Grove Theatre

20 S. Main Street,
Pleasant Grove, UT

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The Alhambra Theatre was built in 1925(1) or 1931(2) and is located on Main Street in Pleasant Grove.

On 4 August 1997, owner Sharee Young put the Alhambra Theatre up for sale for $250,000. After operating the discount theater six days a week for six years, Young said it was time to move on to other projects. “This is one I’m tired of. It’s a baby-sitting job. It’s fun, but it’s hard work, a lot of hard work.” Attendance at the Alhambra dropped a little durring 1997, which Young attributed to a poor selection family movies.(3)

In December 1997, the Alhambra Theater closed temporarily because of a lack of family-quality movies. Owners Jim and Sharee Young expressed concern about the dwindling selection of wholesome movies, while the number of PG-13 and R-rated movies increased.(4)

On 1 July 1999, the 77-year-old Alhambra Theater became the Little London Dinner Theatre, a professional theater with high-quality, family-oriented entertainment – “light-hearted with lots of laughter, great voices, great talent.”(5)

New owners Suzanne and Bill Kirby remodeled office space at the back of theater to create a kitchen and bakery “so we can serve a nice meal with chandeliers and china.”(5) The stage, which was hidden behind the movie screen, was uncovered and rebuilt. The raked floor in the auditorium was replaced with a new concrete floor with tiers and the seating was reconfigured to seat 180 patrons around tables.(6)

The Little London presented eight or nine shows a year, each bringing in better numbers than the one before. The theater was sold out for the run of “A Christmas Carol” in December 2001. Despite it success, the Little London closed in January 2002 because it could not overcome the the costs “paying actors, royalties, and all of the associated costs of providing a choice of hot dinners within the price of the ticket.”(2)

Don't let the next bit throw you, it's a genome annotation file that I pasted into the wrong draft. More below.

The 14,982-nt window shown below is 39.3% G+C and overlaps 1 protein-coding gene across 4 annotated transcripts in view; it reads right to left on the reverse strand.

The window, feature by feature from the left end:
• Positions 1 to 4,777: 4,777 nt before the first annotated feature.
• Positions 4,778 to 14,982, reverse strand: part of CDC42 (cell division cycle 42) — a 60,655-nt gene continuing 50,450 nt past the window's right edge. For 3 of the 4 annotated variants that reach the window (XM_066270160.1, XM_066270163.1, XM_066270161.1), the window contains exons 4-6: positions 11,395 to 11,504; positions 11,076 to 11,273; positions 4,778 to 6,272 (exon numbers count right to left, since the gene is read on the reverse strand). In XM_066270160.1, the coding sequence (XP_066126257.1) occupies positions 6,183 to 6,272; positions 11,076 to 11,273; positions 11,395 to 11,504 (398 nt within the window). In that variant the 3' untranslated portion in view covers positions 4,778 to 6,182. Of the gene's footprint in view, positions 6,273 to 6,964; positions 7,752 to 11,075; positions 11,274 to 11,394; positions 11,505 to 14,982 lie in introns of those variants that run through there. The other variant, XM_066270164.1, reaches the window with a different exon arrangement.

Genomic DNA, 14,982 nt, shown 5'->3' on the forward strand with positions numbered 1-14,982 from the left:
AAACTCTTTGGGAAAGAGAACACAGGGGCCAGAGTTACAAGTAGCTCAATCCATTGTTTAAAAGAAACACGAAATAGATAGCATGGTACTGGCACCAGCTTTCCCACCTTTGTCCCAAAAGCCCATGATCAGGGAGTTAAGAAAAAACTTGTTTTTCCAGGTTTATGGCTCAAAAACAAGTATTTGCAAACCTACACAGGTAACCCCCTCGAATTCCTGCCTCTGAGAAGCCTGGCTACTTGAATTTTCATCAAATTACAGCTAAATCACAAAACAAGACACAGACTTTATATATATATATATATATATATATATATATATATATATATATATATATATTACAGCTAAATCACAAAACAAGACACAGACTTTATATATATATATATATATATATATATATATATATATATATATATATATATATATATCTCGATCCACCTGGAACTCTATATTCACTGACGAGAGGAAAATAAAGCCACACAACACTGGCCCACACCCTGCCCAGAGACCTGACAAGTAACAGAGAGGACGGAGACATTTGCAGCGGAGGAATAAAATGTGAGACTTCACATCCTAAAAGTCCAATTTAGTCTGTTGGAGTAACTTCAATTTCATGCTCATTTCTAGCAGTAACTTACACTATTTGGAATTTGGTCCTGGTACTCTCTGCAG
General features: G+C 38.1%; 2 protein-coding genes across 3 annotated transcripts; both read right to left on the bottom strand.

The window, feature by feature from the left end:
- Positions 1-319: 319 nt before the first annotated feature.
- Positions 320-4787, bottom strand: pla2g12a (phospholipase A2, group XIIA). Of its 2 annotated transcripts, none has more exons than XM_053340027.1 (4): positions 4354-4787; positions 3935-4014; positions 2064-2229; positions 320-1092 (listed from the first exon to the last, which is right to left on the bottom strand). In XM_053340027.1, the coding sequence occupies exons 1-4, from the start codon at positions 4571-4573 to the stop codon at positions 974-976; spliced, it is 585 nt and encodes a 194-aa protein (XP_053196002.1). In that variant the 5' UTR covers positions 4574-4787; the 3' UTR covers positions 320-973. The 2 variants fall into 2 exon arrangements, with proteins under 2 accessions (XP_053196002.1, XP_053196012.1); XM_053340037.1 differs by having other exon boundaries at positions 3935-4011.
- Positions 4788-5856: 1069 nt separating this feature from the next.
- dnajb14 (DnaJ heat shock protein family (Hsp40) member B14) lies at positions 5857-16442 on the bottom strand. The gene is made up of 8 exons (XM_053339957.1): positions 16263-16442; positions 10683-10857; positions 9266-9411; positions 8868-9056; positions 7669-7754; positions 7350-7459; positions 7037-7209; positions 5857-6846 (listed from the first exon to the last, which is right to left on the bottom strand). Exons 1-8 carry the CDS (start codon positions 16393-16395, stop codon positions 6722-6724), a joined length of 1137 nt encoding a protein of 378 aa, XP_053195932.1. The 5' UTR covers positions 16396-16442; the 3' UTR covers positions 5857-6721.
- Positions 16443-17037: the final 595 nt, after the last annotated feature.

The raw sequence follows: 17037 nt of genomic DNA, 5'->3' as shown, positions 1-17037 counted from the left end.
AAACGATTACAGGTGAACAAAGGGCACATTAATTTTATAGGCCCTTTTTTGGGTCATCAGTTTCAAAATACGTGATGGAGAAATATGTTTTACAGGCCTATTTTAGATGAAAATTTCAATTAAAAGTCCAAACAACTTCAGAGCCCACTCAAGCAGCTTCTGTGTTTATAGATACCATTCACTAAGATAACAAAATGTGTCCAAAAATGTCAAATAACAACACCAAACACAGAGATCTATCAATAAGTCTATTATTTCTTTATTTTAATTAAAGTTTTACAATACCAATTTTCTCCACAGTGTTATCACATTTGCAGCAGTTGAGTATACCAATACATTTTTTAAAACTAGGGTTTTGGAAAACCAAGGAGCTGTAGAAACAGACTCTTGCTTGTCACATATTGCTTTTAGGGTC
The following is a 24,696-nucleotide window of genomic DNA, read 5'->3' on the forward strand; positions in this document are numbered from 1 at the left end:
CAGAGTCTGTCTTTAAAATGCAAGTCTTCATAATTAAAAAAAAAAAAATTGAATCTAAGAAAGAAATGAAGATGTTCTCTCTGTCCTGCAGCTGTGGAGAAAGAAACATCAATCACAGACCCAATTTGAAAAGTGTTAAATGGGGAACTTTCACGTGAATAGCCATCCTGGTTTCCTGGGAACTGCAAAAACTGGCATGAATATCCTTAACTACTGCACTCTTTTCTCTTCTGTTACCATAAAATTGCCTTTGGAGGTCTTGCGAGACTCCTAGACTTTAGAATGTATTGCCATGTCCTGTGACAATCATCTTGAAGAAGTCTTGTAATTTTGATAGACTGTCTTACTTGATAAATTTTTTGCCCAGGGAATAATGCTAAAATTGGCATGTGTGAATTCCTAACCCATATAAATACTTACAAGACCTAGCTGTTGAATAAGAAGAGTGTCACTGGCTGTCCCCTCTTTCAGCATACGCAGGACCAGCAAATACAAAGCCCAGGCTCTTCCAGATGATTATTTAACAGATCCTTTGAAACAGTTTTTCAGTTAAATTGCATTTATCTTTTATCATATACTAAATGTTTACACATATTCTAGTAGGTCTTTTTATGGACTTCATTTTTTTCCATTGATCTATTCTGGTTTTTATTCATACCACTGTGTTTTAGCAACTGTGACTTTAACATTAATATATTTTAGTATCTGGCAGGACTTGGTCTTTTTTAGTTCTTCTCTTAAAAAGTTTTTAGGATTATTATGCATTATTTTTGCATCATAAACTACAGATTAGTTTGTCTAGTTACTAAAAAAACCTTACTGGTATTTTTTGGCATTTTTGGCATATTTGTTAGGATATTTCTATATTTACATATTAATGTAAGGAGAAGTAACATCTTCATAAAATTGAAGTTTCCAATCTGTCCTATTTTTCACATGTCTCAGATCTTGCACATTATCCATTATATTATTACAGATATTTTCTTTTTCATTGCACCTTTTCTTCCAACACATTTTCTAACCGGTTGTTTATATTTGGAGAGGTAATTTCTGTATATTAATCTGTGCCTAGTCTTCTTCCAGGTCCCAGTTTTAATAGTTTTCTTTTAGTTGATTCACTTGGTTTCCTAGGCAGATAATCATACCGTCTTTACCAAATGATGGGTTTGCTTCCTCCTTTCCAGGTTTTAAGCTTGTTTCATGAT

The theater was later purchased by Gayliene Omary and Jan Shelton and renamed the Grove Theatre.

The owners of the Grove Theater were told to cancel the scheduled run of the the Broadway hit “Rumors” if the actors planned to not utter obscenities in the script written by Niel Simon. The cast, crew and sets were ready to go and the theater had paid an $800 royalty to produce the play, but when they tried to get permission to omit the obscenities, Neil Simon insisted “that there be absolutely no deviation from the script as written”. Gayliene Omary and Jan Shelton bought the theater from the former owner of the Little London Theatre. “Rumors” would have been the theater’s second production.(7)

  1. “For-sale sign out at Little London Theater”, Deseret News, 27 January 2002, page E8

  2. http://www.grovetheatre.org/history.html

  3. “Now playing at Alhambra: ‘For sale’, 6 August 1997, Deseret News, Utah County Edition, page B3

  4. “The winners and the losers”, Deseret News, 20 December 1997, page A18

  5. “Cooking up some fun in Little London”, Deseret News, 23 June 1999, page B1

  6. “Summer serves a full plate of theater”, 27 June 1999, page E8

  7. “Dang! Simon says no; Utahns pull play”, Deseret Morning News, 8 August 2003

Contributed by Grant Smith

Recent comments (view all 1 comments)

Tinseltoes
Tinseltoes on August 3, 2012 at 5:18 am

Acoustic improvements described in this 1973 trade article:Boxoffice

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